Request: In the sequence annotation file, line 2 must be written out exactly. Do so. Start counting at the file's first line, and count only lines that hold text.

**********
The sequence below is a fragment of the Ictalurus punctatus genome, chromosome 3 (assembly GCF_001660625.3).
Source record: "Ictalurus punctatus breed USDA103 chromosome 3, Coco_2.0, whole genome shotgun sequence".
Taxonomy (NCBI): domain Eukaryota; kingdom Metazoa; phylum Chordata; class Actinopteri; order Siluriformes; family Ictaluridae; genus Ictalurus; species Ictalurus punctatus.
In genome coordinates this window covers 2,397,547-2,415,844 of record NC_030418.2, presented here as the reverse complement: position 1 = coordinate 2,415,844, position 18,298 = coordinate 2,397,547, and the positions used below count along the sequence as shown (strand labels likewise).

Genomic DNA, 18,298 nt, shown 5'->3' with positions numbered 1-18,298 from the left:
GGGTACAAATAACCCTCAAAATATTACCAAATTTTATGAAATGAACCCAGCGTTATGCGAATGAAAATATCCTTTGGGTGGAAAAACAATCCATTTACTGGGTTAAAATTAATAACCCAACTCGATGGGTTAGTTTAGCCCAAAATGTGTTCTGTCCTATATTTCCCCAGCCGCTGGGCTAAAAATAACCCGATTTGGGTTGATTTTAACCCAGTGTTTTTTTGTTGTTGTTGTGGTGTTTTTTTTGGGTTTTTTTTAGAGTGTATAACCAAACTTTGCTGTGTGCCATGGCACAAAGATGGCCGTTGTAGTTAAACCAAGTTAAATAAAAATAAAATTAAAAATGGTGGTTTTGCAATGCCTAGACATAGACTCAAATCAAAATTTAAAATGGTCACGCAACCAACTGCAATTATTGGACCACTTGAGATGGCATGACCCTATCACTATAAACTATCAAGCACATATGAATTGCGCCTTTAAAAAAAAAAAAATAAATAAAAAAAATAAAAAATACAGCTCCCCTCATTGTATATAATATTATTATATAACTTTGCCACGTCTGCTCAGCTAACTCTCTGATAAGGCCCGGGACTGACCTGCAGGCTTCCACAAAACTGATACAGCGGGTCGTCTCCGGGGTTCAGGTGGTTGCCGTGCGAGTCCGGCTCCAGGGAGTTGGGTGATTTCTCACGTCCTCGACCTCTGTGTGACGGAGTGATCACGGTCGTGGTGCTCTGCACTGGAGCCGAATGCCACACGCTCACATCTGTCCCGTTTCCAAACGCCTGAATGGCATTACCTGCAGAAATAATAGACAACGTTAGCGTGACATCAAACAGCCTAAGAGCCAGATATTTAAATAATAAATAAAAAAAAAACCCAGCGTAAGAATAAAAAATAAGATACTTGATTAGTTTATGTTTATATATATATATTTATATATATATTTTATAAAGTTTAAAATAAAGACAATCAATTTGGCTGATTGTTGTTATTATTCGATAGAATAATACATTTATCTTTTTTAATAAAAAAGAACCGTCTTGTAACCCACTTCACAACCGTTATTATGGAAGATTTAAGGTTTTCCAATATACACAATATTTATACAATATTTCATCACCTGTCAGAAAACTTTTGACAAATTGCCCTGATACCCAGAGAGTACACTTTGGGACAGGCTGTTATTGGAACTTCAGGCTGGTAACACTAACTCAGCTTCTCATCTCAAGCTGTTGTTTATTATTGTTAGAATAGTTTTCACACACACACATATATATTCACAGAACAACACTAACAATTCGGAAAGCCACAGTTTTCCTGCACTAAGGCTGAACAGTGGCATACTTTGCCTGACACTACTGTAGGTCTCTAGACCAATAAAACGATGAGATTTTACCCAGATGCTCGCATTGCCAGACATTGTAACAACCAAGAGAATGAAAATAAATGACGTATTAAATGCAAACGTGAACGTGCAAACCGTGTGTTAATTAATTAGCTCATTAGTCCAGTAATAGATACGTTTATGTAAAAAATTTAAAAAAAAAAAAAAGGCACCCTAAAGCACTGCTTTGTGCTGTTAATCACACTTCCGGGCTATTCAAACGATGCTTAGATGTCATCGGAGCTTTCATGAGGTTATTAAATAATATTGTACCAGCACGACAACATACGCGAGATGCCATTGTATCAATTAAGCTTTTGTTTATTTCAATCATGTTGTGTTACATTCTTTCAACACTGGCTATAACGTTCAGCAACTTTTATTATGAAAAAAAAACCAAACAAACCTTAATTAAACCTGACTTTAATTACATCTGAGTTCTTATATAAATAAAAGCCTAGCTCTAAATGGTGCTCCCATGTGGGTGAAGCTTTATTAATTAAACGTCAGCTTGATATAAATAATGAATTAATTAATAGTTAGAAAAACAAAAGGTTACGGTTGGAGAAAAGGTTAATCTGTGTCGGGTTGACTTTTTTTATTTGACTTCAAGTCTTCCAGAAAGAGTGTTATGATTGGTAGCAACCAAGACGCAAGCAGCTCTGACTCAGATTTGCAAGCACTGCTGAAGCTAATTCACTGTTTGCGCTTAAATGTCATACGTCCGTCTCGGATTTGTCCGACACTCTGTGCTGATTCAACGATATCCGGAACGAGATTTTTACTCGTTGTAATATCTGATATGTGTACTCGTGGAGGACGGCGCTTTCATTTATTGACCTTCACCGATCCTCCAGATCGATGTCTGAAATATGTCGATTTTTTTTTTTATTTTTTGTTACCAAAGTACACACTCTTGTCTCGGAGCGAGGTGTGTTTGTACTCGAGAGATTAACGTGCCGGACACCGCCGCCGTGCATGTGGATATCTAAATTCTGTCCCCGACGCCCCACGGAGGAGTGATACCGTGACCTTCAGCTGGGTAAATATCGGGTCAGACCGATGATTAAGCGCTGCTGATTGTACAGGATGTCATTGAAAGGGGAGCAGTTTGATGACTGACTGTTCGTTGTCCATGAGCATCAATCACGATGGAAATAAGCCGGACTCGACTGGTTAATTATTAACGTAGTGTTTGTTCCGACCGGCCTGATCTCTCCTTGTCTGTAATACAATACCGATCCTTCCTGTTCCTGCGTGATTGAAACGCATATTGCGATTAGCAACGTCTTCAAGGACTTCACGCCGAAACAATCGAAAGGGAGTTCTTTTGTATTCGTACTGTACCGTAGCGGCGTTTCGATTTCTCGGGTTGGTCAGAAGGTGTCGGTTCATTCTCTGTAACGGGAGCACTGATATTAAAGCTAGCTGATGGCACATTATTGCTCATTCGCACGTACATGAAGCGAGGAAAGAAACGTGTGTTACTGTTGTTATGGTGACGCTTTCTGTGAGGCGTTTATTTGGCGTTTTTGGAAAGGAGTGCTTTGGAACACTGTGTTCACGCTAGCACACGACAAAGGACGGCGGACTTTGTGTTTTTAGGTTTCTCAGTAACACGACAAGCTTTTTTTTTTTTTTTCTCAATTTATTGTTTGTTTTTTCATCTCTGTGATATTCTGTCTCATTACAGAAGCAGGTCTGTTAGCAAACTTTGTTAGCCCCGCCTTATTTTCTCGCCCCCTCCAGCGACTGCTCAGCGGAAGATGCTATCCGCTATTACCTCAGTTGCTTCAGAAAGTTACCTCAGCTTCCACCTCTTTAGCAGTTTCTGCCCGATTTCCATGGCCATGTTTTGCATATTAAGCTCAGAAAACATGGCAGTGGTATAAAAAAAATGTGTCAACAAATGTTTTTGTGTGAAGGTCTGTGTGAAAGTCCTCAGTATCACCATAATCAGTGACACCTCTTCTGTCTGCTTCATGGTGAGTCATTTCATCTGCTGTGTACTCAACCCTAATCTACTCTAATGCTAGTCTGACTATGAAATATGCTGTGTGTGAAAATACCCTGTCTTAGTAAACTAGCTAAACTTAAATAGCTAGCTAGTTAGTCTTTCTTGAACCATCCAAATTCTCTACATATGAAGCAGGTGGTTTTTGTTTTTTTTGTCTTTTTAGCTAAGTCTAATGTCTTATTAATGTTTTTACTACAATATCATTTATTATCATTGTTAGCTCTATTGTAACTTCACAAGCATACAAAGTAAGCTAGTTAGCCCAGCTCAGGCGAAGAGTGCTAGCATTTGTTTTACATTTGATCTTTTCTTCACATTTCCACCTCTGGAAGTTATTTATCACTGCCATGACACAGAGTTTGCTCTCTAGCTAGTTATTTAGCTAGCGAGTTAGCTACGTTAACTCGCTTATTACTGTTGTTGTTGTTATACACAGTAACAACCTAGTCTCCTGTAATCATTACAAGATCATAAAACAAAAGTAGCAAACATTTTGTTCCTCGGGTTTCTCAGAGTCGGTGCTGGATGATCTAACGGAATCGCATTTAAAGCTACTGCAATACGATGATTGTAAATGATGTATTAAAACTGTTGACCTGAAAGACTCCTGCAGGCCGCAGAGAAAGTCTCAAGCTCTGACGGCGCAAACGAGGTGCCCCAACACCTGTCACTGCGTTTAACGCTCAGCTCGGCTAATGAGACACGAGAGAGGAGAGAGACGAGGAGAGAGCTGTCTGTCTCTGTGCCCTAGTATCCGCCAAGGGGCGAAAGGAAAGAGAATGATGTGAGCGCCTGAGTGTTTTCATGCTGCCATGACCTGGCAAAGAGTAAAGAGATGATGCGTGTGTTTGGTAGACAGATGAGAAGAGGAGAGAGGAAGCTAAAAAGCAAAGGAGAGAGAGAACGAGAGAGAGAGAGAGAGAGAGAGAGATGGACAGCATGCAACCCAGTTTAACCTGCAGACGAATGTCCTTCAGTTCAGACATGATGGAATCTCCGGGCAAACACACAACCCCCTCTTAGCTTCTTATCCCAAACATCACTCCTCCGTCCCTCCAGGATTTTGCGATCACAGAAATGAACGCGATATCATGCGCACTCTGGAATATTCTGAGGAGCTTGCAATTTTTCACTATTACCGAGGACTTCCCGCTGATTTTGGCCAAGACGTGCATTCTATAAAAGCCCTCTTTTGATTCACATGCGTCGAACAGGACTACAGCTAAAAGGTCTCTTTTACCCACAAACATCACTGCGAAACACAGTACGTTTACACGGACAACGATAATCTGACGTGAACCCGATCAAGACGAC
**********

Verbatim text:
Source record: "Ictalurus punctatus breed USDA103 chromosome 3, Coco_2.0, whole genome shotgun sequence".